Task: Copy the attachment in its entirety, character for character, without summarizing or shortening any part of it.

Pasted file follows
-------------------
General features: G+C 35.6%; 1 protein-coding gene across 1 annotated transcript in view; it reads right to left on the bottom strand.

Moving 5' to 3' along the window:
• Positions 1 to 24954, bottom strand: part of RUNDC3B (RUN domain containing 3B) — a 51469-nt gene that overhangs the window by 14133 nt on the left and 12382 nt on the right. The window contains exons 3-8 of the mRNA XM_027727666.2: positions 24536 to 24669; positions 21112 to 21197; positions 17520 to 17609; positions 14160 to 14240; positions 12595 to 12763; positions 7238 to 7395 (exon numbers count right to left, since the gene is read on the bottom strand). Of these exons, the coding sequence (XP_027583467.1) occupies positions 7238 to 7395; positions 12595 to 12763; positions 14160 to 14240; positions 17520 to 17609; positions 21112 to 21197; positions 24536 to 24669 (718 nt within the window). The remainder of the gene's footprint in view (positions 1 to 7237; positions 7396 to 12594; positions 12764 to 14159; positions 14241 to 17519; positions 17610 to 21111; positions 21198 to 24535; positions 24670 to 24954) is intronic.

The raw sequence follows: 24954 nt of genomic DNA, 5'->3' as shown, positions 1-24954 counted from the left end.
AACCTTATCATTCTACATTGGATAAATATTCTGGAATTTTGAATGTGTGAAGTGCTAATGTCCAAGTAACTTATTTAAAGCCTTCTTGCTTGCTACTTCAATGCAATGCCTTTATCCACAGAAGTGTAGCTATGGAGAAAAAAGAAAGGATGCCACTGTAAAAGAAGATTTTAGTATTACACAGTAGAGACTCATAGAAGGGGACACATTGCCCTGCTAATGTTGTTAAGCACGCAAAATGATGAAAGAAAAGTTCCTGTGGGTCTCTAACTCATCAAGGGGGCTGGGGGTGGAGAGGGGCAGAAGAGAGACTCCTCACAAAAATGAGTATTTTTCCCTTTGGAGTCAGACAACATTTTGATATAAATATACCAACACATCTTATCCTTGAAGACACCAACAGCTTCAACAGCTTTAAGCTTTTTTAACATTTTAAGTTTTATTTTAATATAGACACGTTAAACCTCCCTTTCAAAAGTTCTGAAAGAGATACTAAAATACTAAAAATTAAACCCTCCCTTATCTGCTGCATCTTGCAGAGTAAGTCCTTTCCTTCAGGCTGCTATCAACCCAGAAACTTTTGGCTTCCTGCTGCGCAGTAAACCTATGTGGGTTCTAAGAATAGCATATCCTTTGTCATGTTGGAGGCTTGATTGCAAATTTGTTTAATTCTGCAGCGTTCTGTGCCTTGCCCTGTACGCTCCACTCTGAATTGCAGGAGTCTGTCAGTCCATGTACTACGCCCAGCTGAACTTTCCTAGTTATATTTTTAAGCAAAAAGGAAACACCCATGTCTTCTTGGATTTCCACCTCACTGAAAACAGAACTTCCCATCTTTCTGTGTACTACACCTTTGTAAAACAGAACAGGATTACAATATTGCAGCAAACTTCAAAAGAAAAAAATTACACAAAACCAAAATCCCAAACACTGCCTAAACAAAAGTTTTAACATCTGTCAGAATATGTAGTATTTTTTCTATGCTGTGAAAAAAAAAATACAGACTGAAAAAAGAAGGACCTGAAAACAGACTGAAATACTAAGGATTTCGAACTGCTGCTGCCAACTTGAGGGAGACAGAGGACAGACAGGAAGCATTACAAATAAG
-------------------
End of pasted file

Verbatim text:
General features: G+C 35.6%; 1 protein-coding gene across 1 annotated transcript in view; it reads right to left on the bottom strand.

Moving 5' to 3' along the window:
• Positions 1 to 24954, bottom strand: part of RUNDC3B (RUN domain containing 3B) — a 51469-nt gene that overhangs the window by 14133 nt on the left and 12382 nt on the right. The window contains exons 3-8 of the mRNA XM_027727666.2: positions 24536 to 24669; positions 21112 to 21197; positions 17520 to 17609; positions 14160 to 14240; positions 12595 to 12763; positions 7238 to 7395 (exon numbers count right to left, since the gene is read on the bottom strand). Of these exons, the coding sequence (XP_027583467.1) occupies positions 7238 to 7395; positions 12595 to 12763; positions 14160 to 14240; positions 17520 to 17609; positions 21112 to 21197; positions 24536 to 24669 (718 nt within the window). The remainder of the gene's footprint in view (positions 1 to 7237; positions 7396 to 12594; positions 12764 to 14159; positions 14241 to 17519; positions 17610 to 21111; positions 21198 to 24535; positions 24670 to 24954) is intronic.

The raw sequence follows: 24954 nt of genomic DNA, 5'->3' as shown, positions 1-24954 counted from the left end.
AACCTTATCATTCTACATTGGATAAATATTCTGGAATTTTGAATGTGTGAAGTGCTAATGTCCAAGTAACTTATTTAAAGCCTTCTTGCTTGCTACTTCAATGCAATGCCTTTATCCACAGAAGTGTAGCTATGGAGAAAAAAGAAAGGATGCCACTGTAAAAGAAGATTTTAGTATTACACAGTAGAGACTCATAGAAGGGGACACATTGCCCTGCTAATGTTGTTAAGCACGCAAAATGATGAAAGAAAAGTTCCTGTGGGTCTCTAACTCATCAAGGGGGCTGGGGGTGGAGAGGGGCAGAAGAGAGACTCCTCACAAAAATGAGTATTTTTCCCTTTGGAGTCAGACAACATTTTGATATAAATATACCAACACATCTTATCCTTGAAGACACCAACAGCTTCAACAGCTTTAAGCTTTTTTAACATTTTAAGTTTTATTTTAATATAGACACGTTAAACCTCCCTTTCAAAAGTTCTGAAAGAGATACTAAAATACTAAAAATTAAACCCTCCCTTATCTGCTGCATCTTGCAGAGTAAGTCCTTTCCTTCAGGCTGCTATCAACCCAGAAACTTTTGGCTTCCTGCTGCGCAGTAAACCTATGTGGGTTCTAAGAATAGCATATCCTTTGTCATGTTGGAGGCTTGATTGCAAATTTGTTTAATTCTGCAGCGTTCTGTGCCTTGCCCTGTACGCTCCACTCTGAATTGCAGGAGTCTGTCAGTCCATGTACTACGCCCAGCTGAACTTTCCTAGTTATATTTTTAAGCAAAAAGGAAACACCCATGTCTTCTTGGATTTCCACCTCACTGAAAACAGAACTTCCCATCTTTCTGTGTACTACACCTTTGTAAAACAGAACAGGATTACAATATTGCAGCAAACTTCAAAAGAAAAAAATTACACAAAACCAAAATCCCAAACACTGCCTAAACAAAAGTTTTAACATCTGTCAGAATATGTAGTATTTTTTCTATGCTGTGAAAAAAAAAATACAGACTGAAAAAAGAAGGACCTGAAAACAGACTGAAATACTAAGGATTTCGAACTGCTGCTGCCAACTTGAGGGAGACAGAGGACAGACAGGAAGCATTACAAATAAG